The U.S. Government Accountability Office (GAO) has come up with an in-depth study on how bus rapid transit (BRT) projects that have been federally funded with grants have promoted economic development in addition to improving riders’ experience.
All 15 of the BRT project sponsors who provided data said that ridership and service had improved as compared to the previous transit system with reduced average travel times of 10 to 35 percent.
Capital costs for BRT projects were generally lower than for rail transit projects. BRT projects accounted for over 50 percent of projects with grant agreements since fiscal year 2005, even though the funding accounted for a small percent of the Federal Transit Administration (FTA) “New, Small, and Very Small Starts” grants.
As per the report, local officials believe that BRT projects are contributing to localized economic development. The economic development part in the report begins on page 37 in the “Overview of Case Study Findings” section.
The GAO visited five case study locations that have implemented a BRT project, including Healthline Cleveland, OH; Franklin EmX, Eugene, OR; Troost MAX, Kansas City, MO; Metro Rapid System, Los Angeles, CA; and RapidRide A Line, Seattle, WA.
In Cleveland, Ohio, officials claim Healthline has contributed to rail-like economic development benefits, with an estimated $4-$5 billion worth of investment in the corridor since the Healthline began operations.
City officials in Eugene, Oregon informed GAO that $100 million worth of construction projects are under way downtown near the Franklin EmX line, including a boutique hotel, office space renovations, and expansions to a community college. The University of Oregon is looking to lease space downtown and there has been developer interest in new student housing.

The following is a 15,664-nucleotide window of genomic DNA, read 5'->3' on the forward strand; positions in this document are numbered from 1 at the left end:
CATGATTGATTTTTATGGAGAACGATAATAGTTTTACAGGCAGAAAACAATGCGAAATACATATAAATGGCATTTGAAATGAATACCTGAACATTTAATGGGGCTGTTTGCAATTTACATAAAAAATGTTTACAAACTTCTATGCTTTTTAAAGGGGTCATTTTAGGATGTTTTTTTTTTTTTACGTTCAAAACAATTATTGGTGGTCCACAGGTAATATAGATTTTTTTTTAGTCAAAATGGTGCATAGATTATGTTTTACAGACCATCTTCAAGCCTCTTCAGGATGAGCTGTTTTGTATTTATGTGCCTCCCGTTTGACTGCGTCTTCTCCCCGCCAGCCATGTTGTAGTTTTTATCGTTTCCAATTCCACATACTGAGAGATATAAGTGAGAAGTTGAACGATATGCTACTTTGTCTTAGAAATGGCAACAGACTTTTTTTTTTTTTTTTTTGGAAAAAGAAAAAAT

Kansas City, Missouri has won a $25-million federal grant for urban reinvestment, which is being used for a variety of streetscape improvements within a 150 square block area that includes three Troost MAX stations. According to transit agency staff, the area was chosen for federal investment in part due to its proximity to the BRT.
In Los Angeles, California, metro staff attributed a few development projects to the presence of Metro Rapid lines, but noted that other factors have likely influenced most of the development.
In Seattle, Washington, local officials said that developers are interested in the corridor, in part because of complimentary planned light rail service. In addition, they noted that other BRT corridors in the region are attracting transit-oriented development and that BRT will eventually connect most of the region’s significant growth centers.
The GAO report further delves into what particular aspects of a BRT project can fuel economic development. They came up with three major points, as listed below:-
- physical BRT features that convey a sense of permanence to developers;
- major institutional, employment, and activity centers along or near the BRT corridor that can sponsor development projects; and
- transit-supportive local policies and development incentives.
Read the full GAO study on BRT projects and economic development – Download (pdf)